The Ecological Relations of the Vegetation on the Sand Dunes of Lake Michigan. Part I.-Geographical Relations of the Dune Floras.

  title={The Ecological Relations of the Vegetation on the Sand Dunes of Lake Michigan. Part I.-Geographical Relations of the Dune Floras.},
  author={Henry. C. Cowles},
  journal={Botanical Gazette},
  pages={95 - 117}
  • H. Cowles
  • Published 1 February 1899
  • Geography
  • Botanical Gazette

Vegetation response to early holocene warming as an analog for current and future changes.

  • K. Cole
  • Environmental Science
    Conservation biology : the journal of the Society for Conservation Biology
  • 2010
The response of fossil plant assemblages from the Grand Canyon to the most recent rapid warming of similar magnitude that occurred at the start of the Holocene, 11,700 years ago, is examined, suggesting the potential magnitude, duration, and nature of future ecological changes and have implications for conservation plans.

A comparison of seed banks across a sand dune successional gradient at Lake Michigan dunes (Indiana, USA)

In habitats where disturbance is frequent, seed banks are important for the regeneration of vegetation. Sand dune systems are dynamic habitats in which sand movement provides intermittent

W. S. Cooper As I Knew Him: Teacher, Mentor and Friend

William Skinner Cooper played an important role in shaping American “dynamic ecology” during the first quarter of the twentieth century. A student of Henry Chandler Cowles, he became a prominent

Structure, Species Composition, and Soil Characteristics in a Chronosequence of Jack Pine (Pinus banksiana Lamb.) Stands on the Southern Shore of Lake Michigan

Investigation of changes in stand structure, species composition, and soil characteristics of jack pine disjunct stands on the southern shore of Lake Michigan found that seedling survival was over five times higher in moist soil near the wet pannes, and failure in formation of new panners may reduce the size of the region's jack pine population in the foreseeable future.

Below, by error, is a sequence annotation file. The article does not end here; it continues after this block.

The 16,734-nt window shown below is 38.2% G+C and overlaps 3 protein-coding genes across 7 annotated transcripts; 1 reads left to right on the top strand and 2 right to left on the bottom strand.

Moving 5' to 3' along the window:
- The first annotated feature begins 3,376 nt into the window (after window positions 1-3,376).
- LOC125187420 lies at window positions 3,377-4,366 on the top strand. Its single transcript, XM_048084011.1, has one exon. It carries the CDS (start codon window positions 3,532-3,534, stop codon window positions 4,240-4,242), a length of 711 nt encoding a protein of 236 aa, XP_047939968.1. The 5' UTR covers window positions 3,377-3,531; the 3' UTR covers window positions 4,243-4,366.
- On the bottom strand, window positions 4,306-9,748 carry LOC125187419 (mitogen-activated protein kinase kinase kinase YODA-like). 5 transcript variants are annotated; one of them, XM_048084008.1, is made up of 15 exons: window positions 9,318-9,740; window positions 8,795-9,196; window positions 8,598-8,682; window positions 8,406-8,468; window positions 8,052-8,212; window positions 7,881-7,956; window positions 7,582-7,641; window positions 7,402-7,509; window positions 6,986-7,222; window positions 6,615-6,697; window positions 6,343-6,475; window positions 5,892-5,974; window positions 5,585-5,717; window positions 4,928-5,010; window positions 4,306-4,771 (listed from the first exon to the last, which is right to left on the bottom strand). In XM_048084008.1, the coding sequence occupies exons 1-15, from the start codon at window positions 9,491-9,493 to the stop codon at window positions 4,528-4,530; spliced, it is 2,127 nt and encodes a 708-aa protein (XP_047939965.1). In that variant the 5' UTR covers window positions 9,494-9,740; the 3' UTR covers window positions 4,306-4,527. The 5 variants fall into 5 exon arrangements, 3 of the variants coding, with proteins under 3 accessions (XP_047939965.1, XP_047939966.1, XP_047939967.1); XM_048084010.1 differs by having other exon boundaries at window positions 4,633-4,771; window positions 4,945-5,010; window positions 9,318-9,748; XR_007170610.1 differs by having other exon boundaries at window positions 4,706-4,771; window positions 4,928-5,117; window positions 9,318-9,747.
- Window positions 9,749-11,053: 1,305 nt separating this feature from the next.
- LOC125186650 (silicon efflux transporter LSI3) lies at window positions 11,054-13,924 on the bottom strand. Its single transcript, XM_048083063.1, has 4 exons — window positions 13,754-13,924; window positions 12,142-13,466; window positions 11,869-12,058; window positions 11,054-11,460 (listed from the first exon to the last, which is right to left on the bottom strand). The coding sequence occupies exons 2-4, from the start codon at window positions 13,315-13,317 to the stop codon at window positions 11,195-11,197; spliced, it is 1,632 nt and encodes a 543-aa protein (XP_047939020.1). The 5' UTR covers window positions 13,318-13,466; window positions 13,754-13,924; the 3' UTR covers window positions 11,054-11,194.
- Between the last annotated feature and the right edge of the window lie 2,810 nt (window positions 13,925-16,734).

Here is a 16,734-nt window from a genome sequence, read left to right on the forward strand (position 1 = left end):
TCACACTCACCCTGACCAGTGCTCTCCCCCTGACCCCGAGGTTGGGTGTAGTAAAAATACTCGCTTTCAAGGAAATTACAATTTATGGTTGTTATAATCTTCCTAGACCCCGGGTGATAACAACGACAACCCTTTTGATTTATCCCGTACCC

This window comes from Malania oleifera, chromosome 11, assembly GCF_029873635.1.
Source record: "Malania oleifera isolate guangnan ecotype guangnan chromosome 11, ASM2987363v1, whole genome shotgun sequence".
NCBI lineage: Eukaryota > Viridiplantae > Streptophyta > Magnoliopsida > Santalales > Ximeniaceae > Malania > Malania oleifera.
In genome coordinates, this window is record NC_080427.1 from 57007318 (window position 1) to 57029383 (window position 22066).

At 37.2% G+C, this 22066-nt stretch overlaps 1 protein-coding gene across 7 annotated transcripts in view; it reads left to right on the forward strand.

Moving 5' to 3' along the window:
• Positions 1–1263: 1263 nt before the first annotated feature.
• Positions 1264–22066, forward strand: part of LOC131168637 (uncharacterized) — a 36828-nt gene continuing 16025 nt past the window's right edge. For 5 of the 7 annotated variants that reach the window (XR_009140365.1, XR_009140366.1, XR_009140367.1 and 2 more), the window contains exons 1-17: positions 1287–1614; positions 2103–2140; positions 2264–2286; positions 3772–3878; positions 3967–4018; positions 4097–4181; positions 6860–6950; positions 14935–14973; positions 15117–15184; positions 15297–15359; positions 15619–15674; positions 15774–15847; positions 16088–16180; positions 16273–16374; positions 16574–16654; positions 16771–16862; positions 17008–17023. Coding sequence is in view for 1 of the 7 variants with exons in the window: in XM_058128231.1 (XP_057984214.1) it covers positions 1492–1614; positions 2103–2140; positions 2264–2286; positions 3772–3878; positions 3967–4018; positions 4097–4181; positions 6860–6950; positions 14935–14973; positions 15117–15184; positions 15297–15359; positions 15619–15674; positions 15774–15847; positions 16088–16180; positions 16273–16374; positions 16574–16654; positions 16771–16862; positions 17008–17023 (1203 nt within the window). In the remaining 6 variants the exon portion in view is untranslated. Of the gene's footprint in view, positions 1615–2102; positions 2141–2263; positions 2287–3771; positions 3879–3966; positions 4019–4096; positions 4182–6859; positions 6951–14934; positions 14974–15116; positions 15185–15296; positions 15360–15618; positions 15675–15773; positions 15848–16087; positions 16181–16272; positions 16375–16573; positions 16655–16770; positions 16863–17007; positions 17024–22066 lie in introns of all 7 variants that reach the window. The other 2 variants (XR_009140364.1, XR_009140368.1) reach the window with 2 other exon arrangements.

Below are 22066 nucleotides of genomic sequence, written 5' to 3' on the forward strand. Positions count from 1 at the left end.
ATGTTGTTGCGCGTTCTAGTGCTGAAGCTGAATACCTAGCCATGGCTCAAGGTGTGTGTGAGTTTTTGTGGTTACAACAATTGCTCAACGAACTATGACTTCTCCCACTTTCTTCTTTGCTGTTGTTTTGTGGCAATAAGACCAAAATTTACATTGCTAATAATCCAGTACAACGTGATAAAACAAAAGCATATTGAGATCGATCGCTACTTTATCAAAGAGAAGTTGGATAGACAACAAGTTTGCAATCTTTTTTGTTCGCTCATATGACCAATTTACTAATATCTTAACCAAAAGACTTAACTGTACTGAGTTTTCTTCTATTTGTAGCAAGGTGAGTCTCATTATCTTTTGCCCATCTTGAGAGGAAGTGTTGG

No Evidence of Local Adaptation in Uniola paniculata L. (Poaceae), a Coastal Dune Grass

In frequently disturbed environments such as the coastal dunes, plants may be more likely to respond with phenotypic plasticity than through local adaptation, as little is known about intraspecific evolutionary responses of species spanning the gradient.

Testing the assumptions of chronosequences in succession.

It is shown that empirical evidence invalidates the chronosequence-based sequences inferred in these classic studies, and evidence from studies that used non-chronosequences methods are reviewed to test the space-for-time substitution in four classic succession studies.


Vegetation and soil properties were described across a well-dated sand-dune chronosequence bordering northern Lake Michigan to document patterns and rates of primary succession and forest ecosystem

Warmer Temperature and Spatiotemporal Dynamics during Primary Succession on Tropical Coastal Dunes

Coastal dunes are sensitive indicators of climate change: it is expected that higher precipitation and warmer temperature will promote vegetation growth and sand stabilization. Alternatively, dunes

Patterns of Invertebrate Community Composition and Functional Structure Across a Dune Succession Gradient

The world’s most extensive freshwater sand dunes lie along the eastern shore of Lake Michigan, USA. These dunes follow a succession gradient from open canopy, grass-covered dunes to forested dunes

Knowledge about Plant Coexistence during Vegetation Succession for Forest Management on the Loess Plateau, China

Coexistence between species within plant communities is a key issue in the practice of revegetation, forest management, and biodiversity conservation. Vegetation restoration is critical to control